Adding insult to injury is LeEco’s live TV mode powered by Yupp TV, which promises a slurry of channels available for live streaming on demand. In practice, however, the X40 was stuck at a ‘Logining’ prompt when I tried to access the Live TV features. And no, that wasn’t a typo on my part.
Should you buy it?
The biggest setback which Chinese brands faced when they first entered the Indian market was to establish themselves amongst the big names in the industry. This meant having to sell their products which came with beefier specs at lower price points. The LeEco Super4 X40 is priced similarly to some smart TV’s from brands like LG, Samsung and even Sony which begs the question – why would you pay the same amount for a smart TV from a comparatively new brand over established ones? Especially when the competition is offering a TV which comes pre-installed with all the streaming services you might need, a much richer app store, and a UI which isn’t plagued with lags or stutters on boot. If you could somehow convince yourself that you won’t be using the smart features all that much, then why not settle for a 4K TV from a brand like Panasonic or Phillips for nearly half the cost?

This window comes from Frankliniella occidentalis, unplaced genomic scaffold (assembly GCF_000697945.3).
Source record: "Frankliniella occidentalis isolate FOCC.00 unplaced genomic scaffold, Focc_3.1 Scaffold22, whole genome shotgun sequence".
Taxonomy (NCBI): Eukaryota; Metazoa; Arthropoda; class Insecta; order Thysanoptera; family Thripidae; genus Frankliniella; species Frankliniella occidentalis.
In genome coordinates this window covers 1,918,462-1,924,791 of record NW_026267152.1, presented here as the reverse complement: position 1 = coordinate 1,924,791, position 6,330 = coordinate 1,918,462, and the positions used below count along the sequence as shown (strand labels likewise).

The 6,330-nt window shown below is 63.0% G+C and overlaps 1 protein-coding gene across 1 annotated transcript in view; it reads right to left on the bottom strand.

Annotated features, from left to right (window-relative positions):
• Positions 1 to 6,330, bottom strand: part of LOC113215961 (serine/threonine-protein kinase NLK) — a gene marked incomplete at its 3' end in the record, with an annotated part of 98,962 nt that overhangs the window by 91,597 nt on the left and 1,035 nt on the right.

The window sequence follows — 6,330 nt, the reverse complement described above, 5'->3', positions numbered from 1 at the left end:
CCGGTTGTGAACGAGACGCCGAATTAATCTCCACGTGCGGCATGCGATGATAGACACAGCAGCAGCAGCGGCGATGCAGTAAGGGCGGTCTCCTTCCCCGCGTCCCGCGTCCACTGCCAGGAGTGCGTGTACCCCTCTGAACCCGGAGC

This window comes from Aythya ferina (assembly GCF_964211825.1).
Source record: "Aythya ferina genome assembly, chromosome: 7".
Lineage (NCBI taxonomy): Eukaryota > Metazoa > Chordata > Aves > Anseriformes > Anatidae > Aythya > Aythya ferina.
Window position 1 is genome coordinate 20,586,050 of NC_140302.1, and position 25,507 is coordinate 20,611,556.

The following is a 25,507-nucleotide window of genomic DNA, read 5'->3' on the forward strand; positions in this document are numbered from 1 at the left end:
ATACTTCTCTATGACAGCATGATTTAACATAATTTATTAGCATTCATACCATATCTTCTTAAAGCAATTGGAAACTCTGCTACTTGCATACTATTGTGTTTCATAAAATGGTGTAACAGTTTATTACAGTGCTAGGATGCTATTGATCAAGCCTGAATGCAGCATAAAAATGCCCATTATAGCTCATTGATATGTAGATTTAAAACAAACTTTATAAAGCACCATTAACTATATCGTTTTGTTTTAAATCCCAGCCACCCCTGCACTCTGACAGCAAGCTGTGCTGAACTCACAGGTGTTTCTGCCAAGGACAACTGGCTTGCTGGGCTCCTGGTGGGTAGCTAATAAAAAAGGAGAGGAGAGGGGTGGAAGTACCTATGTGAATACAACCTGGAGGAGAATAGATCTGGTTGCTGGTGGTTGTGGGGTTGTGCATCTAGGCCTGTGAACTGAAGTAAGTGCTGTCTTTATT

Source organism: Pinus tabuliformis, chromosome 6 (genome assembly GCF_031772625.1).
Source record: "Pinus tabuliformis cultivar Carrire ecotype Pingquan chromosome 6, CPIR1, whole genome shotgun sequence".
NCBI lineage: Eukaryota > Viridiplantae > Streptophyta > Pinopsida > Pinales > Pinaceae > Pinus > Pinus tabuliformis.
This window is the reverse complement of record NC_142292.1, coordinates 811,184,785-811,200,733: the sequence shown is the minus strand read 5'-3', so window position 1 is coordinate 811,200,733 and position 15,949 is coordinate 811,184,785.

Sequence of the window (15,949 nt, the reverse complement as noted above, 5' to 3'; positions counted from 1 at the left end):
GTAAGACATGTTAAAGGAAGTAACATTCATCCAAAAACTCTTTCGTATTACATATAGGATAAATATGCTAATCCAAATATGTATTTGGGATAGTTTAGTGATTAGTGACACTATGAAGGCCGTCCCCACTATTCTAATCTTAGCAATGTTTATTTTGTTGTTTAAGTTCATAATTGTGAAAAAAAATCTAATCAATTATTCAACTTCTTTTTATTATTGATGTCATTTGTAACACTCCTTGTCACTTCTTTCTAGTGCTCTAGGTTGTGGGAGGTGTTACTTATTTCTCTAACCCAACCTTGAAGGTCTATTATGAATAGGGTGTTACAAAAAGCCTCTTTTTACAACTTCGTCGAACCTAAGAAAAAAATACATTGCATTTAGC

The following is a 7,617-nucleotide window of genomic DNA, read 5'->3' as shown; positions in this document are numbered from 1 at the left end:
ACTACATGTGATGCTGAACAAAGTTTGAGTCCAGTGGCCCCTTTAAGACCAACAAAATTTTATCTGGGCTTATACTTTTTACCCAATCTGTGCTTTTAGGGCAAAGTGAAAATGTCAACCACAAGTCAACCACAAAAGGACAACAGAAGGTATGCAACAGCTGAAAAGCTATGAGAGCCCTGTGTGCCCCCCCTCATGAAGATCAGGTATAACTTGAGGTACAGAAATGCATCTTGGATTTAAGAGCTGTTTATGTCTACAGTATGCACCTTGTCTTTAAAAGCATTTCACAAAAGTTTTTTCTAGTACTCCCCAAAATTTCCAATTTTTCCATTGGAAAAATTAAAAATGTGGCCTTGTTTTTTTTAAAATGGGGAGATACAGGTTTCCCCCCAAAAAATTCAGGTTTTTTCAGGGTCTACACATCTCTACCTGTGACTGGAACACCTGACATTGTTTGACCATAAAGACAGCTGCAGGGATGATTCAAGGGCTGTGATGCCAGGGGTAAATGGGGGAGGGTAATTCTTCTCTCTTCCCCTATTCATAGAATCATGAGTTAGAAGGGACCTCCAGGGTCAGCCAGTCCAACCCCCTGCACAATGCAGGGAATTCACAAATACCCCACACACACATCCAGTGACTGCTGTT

While the LeEco Super4 X40 is a decent TV which offers exceptional sound and a quality display, the asking price of Rs 46,990 is just too steep to earn a recommendation from me. Even at its reduced promotional price of Rs 42,490, the X40 isn’t a good buy in my books especially when the competition is offering better smart TVs for the same price.
Editor’s Rating: 3 / 5
- Good Display
- Great Sound Quality
- Decent Build
- Flawed HDR Implementation
- Glitchy UI